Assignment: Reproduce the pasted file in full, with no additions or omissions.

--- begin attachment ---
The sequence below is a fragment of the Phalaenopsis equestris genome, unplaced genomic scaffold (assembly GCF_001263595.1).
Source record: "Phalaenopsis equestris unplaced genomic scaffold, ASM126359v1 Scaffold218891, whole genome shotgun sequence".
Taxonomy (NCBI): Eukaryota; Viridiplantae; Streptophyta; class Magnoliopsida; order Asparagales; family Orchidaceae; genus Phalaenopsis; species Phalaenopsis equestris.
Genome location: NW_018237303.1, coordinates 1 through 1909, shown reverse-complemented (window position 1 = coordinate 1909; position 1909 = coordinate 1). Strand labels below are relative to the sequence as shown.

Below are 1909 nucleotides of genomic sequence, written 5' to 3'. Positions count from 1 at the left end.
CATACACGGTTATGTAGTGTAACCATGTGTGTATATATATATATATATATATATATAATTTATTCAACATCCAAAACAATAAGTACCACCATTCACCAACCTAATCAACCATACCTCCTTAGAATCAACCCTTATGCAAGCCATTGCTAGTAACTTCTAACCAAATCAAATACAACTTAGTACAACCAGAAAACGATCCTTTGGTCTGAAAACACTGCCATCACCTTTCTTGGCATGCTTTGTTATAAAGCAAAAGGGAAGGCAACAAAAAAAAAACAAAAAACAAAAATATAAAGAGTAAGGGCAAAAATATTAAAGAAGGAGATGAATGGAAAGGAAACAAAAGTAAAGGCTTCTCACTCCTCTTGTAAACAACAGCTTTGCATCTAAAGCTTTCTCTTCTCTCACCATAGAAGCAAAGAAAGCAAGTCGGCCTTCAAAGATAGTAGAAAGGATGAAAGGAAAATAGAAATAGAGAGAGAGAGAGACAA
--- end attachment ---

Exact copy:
The sequence below is a fragment of the Phalaenopsis equestris genome, unplaced genomic scaffold (assembly GCF_001263595.1).
Source record: "Phalaenopsis equestris unplaced genomic scaffold, ASM126359v1 Scaffold218891, whole genome shotgun sequence".
Taxonomy (NCBI): Eukaryota; Viridiplantae; Streptophyta; class Magnoliopsida; order Asparagales; family Orchidaceae; genus Phalaenopsis; species Phalaenopsis equestris.
Genome location: NW_018237303.1, coordinates 1 through 1909, shown reverse-complemented (window position 1 = coordinate 1909; position 1909 = coordinate 1). Strand labels below are relative to the sequence as shown.

Below are 1909 nucleotides of genomic sequence, written 5' to 3'. Positions count from 1 at the left end.
CATACACGGTTATGTAGTGTAACCATGTGTGTATATATATATATATATATATATATAATTTATTCAACATCCAAAACAATAAGTACCACCATTCACCAACCTAATCAACCATACCTCCTTAGAATCAACCCTTATGCAAGCCATTGCTAGTAACTTCTAACCAAATCAAATACAACTTAGTACAACCAGAAAACGATCCTTTGGTCTGAAAACACTGCCATCACCTTTCTTGGCATGCTTTGTTATAAAGCAAAAGGGAAGGCAACAAAAAAAAAACAAAAAACAAAAATATAAAGAGTAAGGGCAAAAATATTAAAGAAGGAGATGAATGGAAAGGAAACAAAAGTAAAGGCTTCTCACTCCTCTTGTAAACAACAGCTTTGCATCTAAAGCTTTCTCTTCTCTCACCATAGAAGCAAAGAAAGCAAGTCGGCCTTCAAAGATAGTAGAAAGGATGAAAGGAAAATAGAAATAGAGAGAGAGAGAGACAA